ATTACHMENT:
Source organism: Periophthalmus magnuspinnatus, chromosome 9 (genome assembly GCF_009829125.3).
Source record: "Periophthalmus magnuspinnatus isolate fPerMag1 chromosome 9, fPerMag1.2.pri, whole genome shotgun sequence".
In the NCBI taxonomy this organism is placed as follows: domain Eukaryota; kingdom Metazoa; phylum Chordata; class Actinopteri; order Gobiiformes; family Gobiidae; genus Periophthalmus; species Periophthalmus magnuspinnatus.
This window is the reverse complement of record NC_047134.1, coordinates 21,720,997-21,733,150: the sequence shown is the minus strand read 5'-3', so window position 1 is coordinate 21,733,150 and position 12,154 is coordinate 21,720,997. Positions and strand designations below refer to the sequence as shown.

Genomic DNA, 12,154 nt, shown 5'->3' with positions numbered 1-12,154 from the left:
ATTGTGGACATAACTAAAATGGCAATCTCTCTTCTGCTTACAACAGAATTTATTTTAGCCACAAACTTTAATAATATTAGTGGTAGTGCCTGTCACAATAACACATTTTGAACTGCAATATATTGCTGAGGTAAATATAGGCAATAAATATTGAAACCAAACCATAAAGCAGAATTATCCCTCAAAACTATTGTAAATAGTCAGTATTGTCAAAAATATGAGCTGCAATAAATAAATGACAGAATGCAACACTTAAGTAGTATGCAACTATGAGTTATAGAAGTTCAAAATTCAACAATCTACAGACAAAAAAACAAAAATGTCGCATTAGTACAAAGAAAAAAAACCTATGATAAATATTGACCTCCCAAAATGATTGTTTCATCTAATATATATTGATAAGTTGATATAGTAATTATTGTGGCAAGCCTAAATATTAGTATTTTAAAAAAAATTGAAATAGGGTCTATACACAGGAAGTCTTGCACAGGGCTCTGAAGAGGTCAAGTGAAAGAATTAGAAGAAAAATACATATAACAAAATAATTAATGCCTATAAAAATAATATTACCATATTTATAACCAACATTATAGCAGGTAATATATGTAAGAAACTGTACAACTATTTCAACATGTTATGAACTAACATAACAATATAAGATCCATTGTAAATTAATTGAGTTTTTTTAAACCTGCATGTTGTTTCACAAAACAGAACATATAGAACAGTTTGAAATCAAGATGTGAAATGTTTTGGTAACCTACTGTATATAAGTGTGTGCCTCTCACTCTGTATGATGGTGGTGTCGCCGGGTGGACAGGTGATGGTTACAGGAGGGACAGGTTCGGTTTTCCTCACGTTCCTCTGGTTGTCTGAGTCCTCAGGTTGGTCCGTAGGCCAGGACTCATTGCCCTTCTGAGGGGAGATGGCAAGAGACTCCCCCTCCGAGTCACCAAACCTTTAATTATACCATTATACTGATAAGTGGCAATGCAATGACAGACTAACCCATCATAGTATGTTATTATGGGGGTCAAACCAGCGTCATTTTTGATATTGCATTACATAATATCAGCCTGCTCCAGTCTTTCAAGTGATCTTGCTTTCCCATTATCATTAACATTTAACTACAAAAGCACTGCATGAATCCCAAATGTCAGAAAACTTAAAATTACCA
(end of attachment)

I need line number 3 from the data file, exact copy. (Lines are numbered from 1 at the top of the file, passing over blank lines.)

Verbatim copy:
In the NCBI taxonomy this organism is placed as follows: domain Eukaryota; kingdom Metazoa; phylum Chordata; class Actinopteri; order Gobiiformes; family Gobiidae; genus Periophthalmus; species Periophthalmus magnuspinnatus.